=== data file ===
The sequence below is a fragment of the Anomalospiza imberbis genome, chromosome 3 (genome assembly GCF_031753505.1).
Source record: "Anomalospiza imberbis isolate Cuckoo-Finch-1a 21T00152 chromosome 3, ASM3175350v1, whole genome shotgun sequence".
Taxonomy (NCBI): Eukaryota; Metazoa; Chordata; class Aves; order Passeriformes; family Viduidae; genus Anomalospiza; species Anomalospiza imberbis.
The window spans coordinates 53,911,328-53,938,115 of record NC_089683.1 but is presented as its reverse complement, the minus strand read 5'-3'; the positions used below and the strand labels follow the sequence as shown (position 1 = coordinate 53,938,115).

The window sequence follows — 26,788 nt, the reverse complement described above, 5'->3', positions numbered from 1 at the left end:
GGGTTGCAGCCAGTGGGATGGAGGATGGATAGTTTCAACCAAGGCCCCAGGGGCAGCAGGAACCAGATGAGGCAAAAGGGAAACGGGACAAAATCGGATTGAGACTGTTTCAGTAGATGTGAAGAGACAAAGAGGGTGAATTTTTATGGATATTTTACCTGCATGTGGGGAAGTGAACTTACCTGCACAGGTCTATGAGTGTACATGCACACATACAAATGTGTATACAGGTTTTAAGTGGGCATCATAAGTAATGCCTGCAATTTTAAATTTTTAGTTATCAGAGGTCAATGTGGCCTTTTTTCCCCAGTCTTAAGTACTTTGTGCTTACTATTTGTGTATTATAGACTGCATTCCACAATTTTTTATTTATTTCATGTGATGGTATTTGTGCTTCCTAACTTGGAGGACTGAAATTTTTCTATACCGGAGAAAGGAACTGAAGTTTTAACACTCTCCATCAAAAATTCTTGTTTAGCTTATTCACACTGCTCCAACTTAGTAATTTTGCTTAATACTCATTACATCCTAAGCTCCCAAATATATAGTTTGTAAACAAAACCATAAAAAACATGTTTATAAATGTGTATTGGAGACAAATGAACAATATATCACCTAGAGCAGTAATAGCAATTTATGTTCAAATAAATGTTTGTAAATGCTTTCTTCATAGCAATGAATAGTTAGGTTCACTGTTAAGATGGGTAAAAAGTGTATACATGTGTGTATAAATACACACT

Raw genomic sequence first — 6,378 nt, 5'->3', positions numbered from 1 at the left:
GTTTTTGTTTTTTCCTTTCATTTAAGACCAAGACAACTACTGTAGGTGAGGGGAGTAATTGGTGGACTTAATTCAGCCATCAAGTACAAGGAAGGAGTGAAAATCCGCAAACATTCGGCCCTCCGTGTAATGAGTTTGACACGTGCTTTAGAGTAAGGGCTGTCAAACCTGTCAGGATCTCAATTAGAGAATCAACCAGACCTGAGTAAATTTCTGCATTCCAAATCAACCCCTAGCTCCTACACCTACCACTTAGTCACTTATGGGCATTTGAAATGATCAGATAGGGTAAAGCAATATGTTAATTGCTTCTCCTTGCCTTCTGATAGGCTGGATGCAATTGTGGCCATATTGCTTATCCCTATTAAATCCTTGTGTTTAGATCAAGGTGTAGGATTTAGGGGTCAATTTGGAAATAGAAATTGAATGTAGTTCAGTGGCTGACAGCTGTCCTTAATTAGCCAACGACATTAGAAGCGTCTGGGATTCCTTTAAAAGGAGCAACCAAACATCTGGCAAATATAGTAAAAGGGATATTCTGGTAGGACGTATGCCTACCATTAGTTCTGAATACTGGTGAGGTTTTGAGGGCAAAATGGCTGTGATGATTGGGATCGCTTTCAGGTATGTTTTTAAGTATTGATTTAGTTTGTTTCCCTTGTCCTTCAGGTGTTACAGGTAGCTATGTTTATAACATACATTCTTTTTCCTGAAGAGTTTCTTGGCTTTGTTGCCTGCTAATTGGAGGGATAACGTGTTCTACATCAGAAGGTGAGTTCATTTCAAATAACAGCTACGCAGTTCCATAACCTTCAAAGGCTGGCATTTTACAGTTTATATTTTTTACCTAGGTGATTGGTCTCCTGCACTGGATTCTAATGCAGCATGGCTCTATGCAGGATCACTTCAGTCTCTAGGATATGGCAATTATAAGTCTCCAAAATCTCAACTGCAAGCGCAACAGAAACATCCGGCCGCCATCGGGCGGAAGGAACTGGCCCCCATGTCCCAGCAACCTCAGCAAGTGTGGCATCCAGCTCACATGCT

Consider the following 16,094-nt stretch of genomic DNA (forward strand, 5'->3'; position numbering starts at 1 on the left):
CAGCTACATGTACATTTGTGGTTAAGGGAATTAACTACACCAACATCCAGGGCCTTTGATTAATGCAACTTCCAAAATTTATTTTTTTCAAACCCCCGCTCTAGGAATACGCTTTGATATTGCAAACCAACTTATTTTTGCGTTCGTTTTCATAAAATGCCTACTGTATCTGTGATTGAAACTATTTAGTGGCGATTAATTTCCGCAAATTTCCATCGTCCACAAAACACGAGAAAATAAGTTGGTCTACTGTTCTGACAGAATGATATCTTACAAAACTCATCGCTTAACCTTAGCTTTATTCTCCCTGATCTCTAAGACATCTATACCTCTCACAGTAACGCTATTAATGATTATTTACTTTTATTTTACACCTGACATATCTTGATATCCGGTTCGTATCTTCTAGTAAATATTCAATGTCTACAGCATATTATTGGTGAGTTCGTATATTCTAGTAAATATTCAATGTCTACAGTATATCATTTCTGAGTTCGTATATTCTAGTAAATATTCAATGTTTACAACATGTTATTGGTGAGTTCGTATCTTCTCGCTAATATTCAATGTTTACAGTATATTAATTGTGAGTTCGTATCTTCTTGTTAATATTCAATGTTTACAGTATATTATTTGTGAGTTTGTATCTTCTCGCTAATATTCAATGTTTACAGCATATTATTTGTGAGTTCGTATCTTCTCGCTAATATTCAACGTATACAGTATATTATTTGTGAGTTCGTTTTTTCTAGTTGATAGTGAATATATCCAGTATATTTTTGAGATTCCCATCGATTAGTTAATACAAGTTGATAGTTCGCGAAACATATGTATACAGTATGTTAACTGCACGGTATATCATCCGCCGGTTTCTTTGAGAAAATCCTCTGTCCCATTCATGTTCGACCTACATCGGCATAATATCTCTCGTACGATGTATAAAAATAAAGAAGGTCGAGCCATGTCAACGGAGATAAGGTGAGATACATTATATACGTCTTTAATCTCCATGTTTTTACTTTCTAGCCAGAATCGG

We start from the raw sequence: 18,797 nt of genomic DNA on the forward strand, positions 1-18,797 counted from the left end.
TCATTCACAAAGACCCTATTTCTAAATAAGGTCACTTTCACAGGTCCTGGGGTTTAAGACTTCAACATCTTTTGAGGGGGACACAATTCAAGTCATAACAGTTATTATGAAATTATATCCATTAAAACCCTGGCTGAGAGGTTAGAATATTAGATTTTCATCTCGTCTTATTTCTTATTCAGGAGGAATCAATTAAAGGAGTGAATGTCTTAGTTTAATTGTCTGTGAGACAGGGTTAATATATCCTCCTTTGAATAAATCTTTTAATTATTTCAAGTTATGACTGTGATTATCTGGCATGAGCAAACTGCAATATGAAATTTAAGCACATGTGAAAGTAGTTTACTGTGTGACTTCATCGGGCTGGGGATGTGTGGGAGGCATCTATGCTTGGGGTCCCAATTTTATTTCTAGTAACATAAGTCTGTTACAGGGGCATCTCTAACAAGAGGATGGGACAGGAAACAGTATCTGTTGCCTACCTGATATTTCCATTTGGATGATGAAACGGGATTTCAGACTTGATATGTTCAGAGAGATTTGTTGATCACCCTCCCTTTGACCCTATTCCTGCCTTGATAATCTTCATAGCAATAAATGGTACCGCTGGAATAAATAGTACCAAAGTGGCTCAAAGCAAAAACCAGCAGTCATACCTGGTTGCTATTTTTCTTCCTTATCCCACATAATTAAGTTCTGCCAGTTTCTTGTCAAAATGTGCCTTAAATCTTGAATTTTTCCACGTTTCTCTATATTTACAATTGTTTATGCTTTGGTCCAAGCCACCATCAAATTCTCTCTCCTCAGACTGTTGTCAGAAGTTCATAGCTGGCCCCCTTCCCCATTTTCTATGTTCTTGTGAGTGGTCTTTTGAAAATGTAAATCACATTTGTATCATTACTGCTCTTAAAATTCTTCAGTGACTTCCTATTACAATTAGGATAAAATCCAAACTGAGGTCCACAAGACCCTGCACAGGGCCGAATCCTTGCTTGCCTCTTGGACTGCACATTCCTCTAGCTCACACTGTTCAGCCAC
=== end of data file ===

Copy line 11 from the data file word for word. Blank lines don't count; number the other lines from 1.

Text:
We start from the raw sequence: 18,797 nt of genomic DNA on the forward strand, positions 1-18,797 counted from the left end.